Tuesday, September 2, 2008

Emigrant Wilderness - Chewing Gum Lake

I just finished my second trip to Chewing Gum Lake (8700ft) in Emigrant Wilderness. Six weeks earlier, I enjoyed the abundant wildflowers of Emigrant Wilderness, the reflective waters of Chewing Gum Lake and the voracious blood thirsty mosquitoes. Now that September is here, most of the wildflowers are gone but so are the mosquitoes. The skies were clear for the weekend, but a steady wind met us at the lake Saturday evening and blew harder on Sunday. One advantage of all that wind is it provided incredibly clear skies and the best stargazing I have ever experienced in the back country. The photo below is an eleven minute exposure taken Saturday evening before the wind started to blow. The tree was briefly highlighted by my son's headlamp.

(click on image for a larger view)

Why hike to Chewing Gum Lake? At 4.5 miles, this destination is perfect for those who would prefer a leisurely hike (700ft elevation gain, 600ft elevation loss) as opposed to a death march! Hiking in early to mid summer will surround you in the wildflowers (vibrant Mule Ears pictured left) of Emigrant Wilderness. Even though the lake is a popular destination spot, it is a big enough lake that you can find isolation even on a busy holiday weekend.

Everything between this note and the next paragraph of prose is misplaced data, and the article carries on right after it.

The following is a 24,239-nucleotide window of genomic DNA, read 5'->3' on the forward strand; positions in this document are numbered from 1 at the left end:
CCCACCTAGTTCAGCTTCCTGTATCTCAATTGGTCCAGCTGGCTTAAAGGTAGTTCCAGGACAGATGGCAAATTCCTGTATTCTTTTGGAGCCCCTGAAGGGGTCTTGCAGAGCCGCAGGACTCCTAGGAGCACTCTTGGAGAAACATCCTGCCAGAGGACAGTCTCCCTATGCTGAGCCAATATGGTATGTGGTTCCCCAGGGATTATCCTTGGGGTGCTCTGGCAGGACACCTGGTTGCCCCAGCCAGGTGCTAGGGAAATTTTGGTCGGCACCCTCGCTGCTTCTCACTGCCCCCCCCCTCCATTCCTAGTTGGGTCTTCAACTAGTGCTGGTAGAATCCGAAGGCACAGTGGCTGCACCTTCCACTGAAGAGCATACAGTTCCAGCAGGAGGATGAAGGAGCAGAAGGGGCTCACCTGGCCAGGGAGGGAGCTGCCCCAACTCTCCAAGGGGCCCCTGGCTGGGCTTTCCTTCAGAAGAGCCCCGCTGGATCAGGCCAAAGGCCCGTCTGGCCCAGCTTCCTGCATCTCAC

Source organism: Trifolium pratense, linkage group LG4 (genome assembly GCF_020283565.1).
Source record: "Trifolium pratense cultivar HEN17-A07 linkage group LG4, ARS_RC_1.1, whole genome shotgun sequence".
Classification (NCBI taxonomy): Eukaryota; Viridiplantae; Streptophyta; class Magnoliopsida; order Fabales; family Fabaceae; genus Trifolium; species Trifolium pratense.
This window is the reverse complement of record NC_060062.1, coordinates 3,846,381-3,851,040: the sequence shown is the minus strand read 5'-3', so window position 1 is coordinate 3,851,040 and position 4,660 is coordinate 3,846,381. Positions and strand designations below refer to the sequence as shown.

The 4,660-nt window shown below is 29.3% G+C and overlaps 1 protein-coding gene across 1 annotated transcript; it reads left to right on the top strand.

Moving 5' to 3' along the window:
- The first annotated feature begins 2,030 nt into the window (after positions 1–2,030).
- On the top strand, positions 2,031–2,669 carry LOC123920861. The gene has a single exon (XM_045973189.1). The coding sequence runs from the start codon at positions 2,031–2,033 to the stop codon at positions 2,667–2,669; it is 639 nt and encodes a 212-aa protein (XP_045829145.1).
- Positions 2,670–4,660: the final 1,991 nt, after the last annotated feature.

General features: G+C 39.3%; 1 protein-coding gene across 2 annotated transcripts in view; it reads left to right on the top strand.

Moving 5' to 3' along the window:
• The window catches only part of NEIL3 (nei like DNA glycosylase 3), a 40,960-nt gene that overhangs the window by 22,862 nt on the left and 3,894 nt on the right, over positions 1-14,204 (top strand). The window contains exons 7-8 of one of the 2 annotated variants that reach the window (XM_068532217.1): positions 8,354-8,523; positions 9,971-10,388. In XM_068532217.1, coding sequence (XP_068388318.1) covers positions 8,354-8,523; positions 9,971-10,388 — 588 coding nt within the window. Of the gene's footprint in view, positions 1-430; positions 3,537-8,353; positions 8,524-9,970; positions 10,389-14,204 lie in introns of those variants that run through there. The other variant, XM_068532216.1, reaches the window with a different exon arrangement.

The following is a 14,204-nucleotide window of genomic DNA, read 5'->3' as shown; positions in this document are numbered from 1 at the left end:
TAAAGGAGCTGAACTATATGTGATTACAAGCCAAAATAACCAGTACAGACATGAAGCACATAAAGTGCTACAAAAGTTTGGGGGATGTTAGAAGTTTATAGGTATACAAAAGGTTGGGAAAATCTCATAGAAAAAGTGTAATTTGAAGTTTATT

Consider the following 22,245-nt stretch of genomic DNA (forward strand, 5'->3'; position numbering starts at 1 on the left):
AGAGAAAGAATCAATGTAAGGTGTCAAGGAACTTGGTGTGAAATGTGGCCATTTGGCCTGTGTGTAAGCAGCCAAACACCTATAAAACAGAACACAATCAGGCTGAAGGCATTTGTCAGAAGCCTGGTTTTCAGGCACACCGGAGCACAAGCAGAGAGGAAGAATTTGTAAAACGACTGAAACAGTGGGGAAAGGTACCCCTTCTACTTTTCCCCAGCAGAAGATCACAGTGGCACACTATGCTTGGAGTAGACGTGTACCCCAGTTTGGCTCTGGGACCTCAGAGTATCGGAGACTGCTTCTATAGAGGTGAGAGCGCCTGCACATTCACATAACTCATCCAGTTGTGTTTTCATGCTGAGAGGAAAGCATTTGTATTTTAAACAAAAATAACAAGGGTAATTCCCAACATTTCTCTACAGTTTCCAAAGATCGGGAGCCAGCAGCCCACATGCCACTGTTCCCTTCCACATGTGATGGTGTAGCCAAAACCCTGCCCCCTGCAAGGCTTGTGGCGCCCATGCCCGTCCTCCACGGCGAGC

Trailhead: HWY 108 East towards Pinecrest. R on Pinecrest Lake Rd. R on Dodge Ridge Rd. R on forest road 4N26 toward Aspen Meadows. Turn L at the signed junction for Gianelli Cabin and Crabtree Trailheads. Continue on dirt road approximately 2.5 miles to Trailhead. Note: Free Wilderness Permit must be obtained at Summit Ranger Station (Corner of Hwy 108 & Pinecrest Lake Rd) for any overnight stays. Also, there are no services at the trailhead, water or toilets. Plan accordingly.

2 comments:

Anonymous said...

5/30/14; Just got back from Chewing Gum Lake.Very cold at night.Started from the Gianelli Trailhead,up to Burst Rock,down to Powell lake and then back up and down to Chewing Gum Lake.Bring trekking poles/walking sticks and good hiking boots. The "snow fields" on the trail can be treacherous.

Dave Miller said...

The snow can definitely affect the trails this early in the season. Hope you had a good time. I'm thinking of heading back out there this summer.